Looks like nonresidential construction in the United States has dipped yet again to record lows. Per the AIA’s monthly Architecture Billings Index (ABI), the demand for design services on commercial, industrial, and mixed practice projects has fallen from a score of 50.1 in July to 47.2 in August.
The ABI gives architects a glimpse into what the construction industry will look like a little less than a year from now. When the ABI falls below 50, that means billings have decreased from the prior month and helps the industry understand where to look for new work and of what kind. In May, AN reported on what was then the largest contraction the U.S. has seen in over two years: from February to March, the ABI fell from 47.8 to 50.3. The drop in the most recently-issued index is even larger.
“The sizeable drop in both design billings and new project activity, coming on the heels of six months of disappointing growth in billings, suggest that the design expansion that began in mid-2010 is beginning to face headwinds,” said AIA chief economist Kermit Baker in a statement.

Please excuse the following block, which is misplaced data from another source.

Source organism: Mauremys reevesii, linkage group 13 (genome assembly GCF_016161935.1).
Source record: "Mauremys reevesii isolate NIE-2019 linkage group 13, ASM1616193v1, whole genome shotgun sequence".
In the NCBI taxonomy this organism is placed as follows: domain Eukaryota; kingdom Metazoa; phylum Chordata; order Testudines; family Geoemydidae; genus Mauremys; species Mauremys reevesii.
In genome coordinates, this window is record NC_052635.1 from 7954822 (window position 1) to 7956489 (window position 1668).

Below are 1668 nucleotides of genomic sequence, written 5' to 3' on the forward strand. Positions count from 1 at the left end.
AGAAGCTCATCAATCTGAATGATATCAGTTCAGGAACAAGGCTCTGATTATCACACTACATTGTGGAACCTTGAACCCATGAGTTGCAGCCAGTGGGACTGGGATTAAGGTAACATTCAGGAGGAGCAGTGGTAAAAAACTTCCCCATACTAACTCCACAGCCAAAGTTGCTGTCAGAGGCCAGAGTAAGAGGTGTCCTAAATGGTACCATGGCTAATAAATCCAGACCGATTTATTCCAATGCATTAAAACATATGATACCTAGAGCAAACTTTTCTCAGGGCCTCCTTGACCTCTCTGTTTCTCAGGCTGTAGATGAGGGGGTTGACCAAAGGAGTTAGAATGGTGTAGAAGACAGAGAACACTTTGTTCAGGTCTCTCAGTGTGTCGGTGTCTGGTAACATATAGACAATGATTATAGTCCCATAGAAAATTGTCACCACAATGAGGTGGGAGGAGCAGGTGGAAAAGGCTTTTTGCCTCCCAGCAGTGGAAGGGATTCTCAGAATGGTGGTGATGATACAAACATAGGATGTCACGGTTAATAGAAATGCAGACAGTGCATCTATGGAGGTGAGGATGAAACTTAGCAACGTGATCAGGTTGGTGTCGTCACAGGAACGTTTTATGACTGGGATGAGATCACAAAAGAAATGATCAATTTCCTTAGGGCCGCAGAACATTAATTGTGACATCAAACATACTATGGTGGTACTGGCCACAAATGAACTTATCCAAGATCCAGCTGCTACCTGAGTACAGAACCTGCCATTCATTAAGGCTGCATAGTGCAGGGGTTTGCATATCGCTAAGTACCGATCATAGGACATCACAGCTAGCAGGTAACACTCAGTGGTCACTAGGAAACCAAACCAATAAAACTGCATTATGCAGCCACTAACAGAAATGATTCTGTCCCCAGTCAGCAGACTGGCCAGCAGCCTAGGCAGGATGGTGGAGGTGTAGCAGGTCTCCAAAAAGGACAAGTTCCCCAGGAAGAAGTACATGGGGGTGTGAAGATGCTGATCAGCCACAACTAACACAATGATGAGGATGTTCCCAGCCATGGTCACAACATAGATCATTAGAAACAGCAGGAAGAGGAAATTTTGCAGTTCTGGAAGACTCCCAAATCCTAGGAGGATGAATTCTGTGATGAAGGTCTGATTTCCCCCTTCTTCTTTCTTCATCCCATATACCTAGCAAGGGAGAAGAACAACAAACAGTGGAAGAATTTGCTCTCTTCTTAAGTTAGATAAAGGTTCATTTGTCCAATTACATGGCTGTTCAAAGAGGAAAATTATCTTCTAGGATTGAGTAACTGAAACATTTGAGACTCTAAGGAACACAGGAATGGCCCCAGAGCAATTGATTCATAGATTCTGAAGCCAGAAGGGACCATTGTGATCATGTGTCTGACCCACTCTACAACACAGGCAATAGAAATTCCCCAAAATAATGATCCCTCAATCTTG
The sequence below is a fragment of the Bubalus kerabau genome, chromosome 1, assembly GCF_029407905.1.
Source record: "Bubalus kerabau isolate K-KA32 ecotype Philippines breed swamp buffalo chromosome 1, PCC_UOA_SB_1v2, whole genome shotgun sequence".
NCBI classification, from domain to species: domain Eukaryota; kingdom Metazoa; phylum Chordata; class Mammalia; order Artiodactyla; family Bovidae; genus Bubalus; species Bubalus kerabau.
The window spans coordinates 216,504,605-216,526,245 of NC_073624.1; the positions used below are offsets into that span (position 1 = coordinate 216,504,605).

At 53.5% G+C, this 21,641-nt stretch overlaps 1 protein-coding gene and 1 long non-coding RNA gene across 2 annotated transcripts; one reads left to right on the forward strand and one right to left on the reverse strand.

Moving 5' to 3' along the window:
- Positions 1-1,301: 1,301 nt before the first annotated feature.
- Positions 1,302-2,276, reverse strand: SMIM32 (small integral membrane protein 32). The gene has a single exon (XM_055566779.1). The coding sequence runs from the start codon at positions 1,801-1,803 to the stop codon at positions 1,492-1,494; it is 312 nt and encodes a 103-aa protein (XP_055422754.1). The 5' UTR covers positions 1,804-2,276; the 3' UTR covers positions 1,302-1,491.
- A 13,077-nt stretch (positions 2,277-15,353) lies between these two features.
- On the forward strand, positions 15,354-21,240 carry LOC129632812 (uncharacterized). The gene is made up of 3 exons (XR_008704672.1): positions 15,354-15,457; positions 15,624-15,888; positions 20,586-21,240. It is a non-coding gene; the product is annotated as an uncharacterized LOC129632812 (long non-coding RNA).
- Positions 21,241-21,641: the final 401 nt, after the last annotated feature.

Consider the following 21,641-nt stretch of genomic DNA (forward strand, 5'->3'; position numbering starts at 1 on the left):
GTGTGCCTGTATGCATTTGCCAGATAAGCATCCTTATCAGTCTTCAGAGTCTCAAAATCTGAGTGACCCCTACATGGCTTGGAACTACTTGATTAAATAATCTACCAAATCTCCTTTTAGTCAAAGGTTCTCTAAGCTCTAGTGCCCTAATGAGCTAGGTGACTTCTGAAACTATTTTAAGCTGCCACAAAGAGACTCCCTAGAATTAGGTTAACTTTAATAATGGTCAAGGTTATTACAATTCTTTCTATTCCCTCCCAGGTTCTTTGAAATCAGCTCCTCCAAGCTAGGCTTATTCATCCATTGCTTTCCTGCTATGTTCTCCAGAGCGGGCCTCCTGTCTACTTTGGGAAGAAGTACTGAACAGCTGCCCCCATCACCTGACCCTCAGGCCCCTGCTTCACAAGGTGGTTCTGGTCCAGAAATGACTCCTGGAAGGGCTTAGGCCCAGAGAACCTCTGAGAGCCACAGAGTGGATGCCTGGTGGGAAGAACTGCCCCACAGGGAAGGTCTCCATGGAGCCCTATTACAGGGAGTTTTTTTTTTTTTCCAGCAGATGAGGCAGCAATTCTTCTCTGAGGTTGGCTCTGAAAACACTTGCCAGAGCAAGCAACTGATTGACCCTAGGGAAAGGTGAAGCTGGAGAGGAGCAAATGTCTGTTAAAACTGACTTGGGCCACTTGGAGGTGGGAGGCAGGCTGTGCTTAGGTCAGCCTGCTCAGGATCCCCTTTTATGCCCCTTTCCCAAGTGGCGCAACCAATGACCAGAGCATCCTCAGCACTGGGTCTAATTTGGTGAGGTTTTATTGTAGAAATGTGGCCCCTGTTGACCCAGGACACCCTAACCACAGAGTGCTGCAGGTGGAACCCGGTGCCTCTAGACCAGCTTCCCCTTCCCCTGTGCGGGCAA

Calculated every three months, the average regional statistics for August showed that there was an increase in billings across the West with 51.2, but individual decreases in the Northeast (49.1), South (48.2) and Midwest (46.4).
Per sector—also broken down quarterly—the Architecture Billings Index revealed that institutional and multi-family residential work saw slight increases with 50.6 and 50.5 respectively. Commercial/industrial projects dropped to 46.9 and mixed practice projects fell to 46.3.
Furthermore, the Project Inquiries index for August was 54.5 and the Design Contracts index was 47.9.